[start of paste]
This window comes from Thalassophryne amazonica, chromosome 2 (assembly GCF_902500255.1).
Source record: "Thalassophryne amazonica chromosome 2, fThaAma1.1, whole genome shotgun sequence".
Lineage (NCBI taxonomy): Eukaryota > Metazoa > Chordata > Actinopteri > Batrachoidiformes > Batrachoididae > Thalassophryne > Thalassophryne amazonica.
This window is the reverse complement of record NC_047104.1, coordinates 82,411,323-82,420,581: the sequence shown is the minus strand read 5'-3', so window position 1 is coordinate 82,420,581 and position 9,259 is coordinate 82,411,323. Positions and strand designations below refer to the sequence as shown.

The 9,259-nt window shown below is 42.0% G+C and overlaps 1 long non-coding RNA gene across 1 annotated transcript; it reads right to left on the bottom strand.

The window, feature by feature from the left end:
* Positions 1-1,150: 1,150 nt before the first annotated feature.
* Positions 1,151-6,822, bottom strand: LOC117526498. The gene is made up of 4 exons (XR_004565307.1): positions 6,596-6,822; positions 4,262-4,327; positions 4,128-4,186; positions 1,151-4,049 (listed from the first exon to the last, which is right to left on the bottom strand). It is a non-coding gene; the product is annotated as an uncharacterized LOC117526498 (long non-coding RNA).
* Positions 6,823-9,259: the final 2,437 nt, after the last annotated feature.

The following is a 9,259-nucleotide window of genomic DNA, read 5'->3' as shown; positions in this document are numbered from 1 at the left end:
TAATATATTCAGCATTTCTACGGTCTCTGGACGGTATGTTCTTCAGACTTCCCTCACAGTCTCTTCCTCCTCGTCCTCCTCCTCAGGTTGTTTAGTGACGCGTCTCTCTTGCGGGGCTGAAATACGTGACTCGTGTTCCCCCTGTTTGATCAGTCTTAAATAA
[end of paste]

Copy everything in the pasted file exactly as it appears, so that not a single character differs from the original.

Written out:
This window comes from Thalassophryne amazonica, chromosome 2 (assembly GCF_902500255.1).
Source record: "Thalassophryne amazonica chromosome 2, fThaAma1.1, whole genome shotgun sequence".
Lineage (NCBI taxonomy): Eukaryota > Metazoa > Chordata > Actinopteri > Batrachoidiformes > Batrachoididae > Thalassophryne > Thalassophryne amazonica.
This window is the reverse complement of record NC_047104.1, coordinates 82,411,323-82,420,581: the sequence shown is the minus strand read 5'-3', so window position 1 is coordinate 82,420,581 and position 9,259 is coordinate 82,411,323. Positions and strand designations below refer to the sequence as shown.

The 9,259-nt window shown below is 42.0% G+C and overlaps 1 long non-coding RNA gene across 1 annotated transcript; it reads right to left on the bottom strand.

The window, feature by feature from the left end:
* Positions 1-1,150: 1,150 nt before the first annotated feature.
* Positions 1,151-6,822, bottom strand: LOC117526498. The gene is made up of 4 exons (XR_004565307.1): positions 6,596-6,822; positions 4,262-4,327; positions 4,128-4,186; positions 1,151-4,049 (listed from the first exon to the last, which is right to left on the bottom strand). It is a non-coding gene; the product is annotated as an uncharacterized LOC117526498 (long non-coding RNA).
* Positions 6,823-9,259: the final 2,437 nt, after the last annotated feature.

The following is a 9,259-nucleotide window of genomic DNA, read 5'->3' as shown; positions in this document are numbered from 1 at the left end:
TAATATATTCAGCATTTCTACGGTCTCTGGACGGTATGTTCTTCAGACTTCCCTCACAGTCTCTTCCTCCTCGTCCTCCTCCTCAGGTTGTTTAGTGACGCGTCTCTCTTGCGGGGCTGAAATACGTGACTCGTGTTCCCCCTGTTTGATCAGTCTTAAATAA